White House press secretary Sean Spicer delivers his first statement in the Brady press briefing room at the White House in Washington, D.C. on Jan. 21, 2017. SHAWN THEW / EPA
SHAWN THEW / EPA

White House struggles to defend Trump’s allegations of a cover-up

Updated
In his remarks at MacDill Air Force Base yesterday, Donald Trump argued that “the very, very dishonest press doesn’t want to report” on terrorist attacks. News organizations, the president added, “have their reasons.” He didn’t elaborate on what these imagined motivations might be.

Soon after, reporters asked White House Press Secretary Sean Spicer what in the world Trump was talking about. “We’ll provide a list later,” Spicer said, vowing to back up the president’s ridiculous rhetoric with some kind of proof.

Part of me wondered whether we’d ever actually see such a list – perhaps it’d be released with Trump’s secret tax returns – but in a pleasant surprise, Spicer’s office did, in fact, release a list of 78 incidents that occurred between September 2014 to December 2016.

So, does the document back up Trump’s ridiculous rhetoric? Not even a little. Let’s unwrap the White House’s latest effort:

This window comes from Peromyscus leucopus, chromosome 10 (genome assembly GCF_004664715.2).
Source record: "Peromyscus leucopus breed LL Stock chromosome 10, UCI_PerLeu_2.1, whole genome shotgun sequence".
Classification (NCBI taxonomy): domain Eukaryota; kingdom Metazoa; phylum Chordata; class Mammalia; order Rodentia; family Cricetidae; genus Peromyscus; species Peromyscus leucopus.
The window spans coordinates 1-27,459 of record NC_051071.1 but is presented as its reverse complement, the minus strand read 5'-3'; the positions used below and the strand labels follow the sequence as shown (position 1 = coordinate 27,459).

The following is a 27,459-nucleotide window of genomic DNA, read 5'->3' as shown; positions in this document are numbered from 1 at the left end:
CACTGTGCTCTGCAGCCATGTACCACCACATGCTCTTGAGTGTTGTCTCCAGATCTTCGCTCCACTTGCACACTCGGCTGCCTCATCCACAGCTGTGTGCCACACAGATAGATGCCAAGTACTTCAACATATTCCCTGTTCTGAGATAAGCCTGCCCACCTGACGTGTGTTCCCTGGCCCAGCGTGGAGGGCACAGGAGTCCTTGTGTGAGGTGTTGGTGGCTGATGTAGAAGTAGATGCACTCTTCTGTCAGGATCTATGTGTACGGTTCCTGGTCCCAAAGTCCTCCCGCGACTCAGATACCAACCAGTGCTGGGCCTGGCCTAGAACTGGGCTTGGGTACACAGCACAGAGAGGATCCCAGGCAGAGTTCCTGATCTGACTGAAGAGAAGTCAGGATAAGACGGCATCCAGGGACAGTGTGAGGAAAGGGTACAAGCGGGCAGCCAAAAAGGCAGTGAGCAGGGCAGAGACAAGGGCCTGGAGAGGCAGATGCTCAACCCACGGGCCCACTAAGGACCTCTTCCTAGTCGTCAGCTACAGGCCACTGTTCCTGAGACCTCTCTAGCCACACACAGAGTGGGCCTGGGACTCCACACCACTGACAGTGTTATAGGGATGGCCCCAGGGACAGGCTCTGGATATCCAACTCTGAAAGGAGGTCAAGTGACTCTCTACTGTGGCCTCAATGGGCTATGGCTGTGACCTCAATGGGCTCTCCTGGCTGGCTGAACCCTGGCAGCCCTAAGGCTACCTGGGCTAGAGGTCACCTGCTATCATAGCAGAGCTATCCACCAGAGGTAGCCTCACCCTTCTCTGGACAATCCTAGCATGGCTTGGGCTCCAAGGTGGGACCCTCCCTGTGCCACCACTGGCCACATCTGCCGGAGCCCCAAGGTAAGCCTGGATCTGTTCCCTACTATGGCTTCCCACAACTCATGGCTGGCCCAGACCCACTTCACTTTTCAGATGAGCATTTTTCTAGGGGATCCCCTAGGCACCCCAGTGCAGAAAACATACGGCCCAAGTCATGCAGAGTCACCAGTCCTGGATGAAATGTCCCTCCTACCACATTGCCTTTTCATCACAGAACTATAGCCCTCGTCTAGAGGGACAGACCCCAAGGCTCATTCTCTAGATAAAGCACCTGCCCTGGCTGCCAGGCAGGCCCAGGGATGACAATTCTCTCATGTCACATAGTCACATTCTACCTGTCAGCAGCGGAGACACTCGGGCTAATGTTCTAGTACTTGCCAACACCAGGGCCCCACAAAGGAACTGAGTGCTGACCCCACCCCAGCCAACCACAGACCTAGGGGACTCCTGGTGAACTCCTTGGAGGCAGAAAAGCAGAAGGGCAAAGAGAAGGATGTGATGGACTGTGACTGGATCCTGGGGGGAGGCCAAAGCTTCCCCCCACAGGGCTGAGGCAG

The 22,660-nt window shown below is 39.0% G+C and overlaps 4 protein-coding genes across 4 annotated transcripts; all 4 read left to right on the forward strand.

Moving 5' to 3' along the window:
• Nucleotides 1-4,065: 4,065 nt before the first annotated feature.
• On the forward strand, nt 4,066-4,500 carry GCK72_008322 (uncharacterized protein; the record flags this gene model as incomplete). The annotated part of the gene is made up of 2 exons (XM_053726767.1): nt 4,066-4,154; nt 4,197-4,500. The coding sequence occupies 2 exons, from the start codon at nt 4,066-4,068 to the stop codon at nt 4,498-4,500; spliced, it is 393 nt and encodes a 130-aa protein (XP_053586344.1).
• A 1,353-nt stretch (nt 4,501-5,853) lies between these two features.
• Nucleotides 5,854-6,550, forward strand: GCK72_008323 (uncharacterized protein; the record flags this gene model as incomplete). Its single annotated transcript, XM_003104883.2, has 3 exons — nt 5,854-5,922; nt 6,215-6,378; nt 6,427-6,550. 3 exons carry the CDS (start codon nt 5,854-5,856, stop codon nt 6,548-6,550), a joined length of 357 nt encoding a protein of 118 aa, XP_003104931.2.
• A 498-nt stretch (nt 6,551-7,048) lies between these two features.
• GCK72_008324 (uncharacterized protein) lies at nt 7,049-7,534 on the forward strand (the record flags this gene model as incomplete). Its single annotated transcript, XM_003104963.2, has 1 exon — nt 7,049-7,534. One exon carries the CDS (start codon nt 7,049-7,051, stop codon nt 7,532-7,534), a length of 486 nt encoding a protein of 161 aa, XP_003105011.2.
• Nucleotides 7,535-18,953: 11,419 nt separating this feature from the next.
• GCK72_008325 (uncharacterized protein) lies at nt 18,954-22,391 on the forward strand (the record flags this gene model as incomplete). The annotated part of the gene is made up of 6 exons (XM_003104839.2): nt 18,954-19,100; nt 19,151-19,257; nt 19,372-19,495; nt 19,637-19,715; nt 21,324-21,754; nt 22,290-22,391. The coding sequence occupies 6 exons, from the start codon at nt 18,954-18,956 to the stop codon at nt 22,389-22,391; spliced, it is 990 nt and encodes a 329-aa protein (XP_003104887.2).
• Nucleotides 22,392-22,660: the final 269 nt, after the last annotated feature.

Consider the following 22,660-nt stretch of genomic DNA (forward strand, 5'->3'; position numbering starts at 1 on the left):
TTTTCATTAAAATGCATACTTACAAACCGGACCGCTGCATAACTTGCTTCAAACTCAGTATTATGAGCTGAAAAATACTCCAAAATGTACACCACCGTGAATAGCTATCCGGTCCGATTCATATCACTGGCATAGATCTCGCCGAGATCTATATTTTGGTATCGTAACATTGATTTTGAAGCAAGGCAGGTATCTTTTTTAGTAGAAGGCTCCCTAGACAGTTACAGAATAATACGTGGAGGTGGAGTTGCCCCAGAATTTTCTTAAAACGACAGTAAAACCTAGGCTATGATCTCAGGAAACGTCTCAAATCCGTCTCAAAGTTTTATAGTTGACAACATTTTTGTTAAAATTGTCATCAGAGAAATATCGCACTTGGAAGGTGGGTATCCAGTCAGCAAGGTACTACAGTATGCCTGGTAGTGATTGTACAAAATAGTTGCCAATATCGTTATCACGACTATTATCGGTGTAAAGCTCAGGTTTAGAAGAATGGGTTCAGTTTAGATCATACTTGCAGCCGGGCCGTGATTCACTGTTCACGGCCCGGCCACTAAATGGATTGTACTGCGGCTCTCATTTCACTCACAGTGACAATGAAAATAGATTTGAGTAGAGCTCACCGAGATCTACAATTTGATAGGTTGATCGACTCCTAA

* Media coverage: Many of the terrorist attacks listed on the document point to actual examples of deadly terrorism, but as an NBC News report documented, those attacks received wall-to-wall coverage. Trump said the press “doesn’t want to report” on terrorist attacks, which led Sean Spicer’s office to pull together a list of attacks that were reported on exhaustively. Even by Trump World standards, that’s bizarre.

* Dubious entries: Some of the entries on the White House list don’t appear to be examples of terrorism, and other incidents produced zero casualties.

* Sloppy White House work: Somehow, Spicer’s office put together a list that repeatedly misspelled the word “attacker.” The White House also misspelled “San Bernardino” and “Denmark.” (The document, thankfully, made no reference to the Bowling Green Massacre.)

* Omissions: The list of attacks is badly flawed, in part because of what’s on it, but also because of what’s not on it. The White House’s document made no reference to deadly domestic attacks such as the shootings in Colorado Springs and Charleston; it overlooked a series of attacks in Israel; and as Micah Zenko noted, most mass-fatality attacks are in sub-Saharan Africa, and Spicer’s list didn’t mention any of them.

In other words, what we’re left with is an amateurish document thrown together carelessly by amateurish White House aides. Team Trump ought to find an effort like this embarrassing.


White House

White House struggles to defend Trump's allegations of a cover-up

Updated